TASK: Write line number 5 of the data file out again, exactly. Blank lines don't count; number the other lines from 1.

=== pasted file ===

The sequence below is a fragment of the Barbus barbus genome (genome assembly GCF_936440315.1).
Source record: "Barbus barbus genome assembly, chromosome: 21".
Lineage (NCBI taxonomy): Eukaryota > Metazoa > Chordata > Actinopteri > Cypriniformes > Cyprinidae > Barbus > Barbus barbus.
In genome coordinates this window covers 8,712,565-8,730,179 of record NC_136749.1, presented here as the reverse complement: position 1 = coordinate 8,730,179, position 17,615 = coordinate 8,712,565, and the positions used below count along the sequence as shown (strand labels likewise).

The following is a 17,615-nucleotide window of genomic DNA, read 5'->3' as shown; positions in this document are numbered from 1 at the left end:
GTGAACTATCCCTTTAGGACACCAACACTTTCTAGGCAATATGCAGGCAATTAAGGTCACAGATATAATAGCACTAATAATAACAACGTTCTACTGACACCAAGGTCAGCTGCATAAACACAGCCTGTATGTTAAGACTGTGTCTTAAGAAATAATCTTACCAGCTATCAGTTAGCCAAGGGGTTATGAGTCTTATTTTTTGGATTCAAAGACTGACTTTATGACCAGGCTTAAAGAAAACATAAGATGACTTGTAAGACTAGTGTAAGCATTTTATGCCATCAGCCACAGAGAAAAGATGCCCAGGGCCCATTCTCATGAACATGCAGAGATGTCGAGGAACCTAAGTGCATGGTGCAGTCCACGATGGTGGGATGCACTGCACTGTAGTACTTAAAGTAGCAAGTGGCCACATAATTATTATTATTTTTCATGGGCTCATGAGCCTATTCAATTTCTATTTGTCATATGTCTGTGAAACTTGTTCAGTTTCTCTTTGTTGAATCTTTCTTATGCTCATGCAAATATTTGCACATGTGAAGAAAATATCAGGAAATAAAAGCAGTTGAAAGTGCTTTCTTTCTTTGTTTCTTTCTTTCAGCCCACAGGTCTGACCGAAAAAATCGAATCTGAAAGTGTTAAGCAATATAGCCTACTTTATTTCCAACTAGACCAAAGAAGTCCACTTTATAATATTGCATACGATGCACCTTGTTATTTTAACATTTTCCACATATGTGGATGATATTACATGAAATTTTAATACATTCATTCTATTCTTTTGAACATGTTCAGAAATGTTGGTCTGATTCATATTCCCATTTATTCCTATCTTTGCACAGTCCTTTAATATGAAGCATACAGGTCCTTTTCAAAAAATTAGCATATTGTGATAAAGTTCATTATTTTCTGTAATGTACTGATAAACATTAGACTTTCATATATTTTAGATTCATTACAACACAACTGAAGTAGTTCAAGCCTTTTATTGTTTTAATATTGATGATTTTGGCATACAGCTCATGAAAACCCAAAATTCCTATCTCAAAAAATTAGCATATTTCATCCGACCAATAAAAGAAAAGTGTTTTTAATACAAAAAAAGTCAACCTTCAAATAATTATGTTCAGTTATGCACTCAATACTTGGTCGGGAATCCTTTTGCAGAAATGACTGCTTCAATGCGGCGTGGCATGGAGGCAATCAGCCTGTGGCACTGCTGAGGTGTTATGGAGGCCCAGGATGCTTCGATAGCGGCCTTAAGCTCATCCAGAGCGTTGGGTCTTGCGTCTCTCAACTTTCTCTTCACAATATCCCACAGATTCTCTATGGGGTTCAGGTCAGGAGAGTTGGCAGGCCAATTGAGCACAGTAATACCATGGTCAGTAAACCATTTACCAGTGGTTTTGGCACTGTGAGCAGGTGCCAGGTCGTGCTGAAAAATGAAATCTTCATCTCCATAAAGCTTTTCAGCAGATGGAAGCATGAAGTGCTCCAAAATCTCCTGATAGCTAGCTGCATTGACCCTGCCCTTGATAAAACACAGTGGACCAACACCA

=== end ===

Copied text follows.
The following is a 17,615-nucleotide window of genomic DNA, read 5'->3' as shown; positions in this document are numbered from 1 at the left end: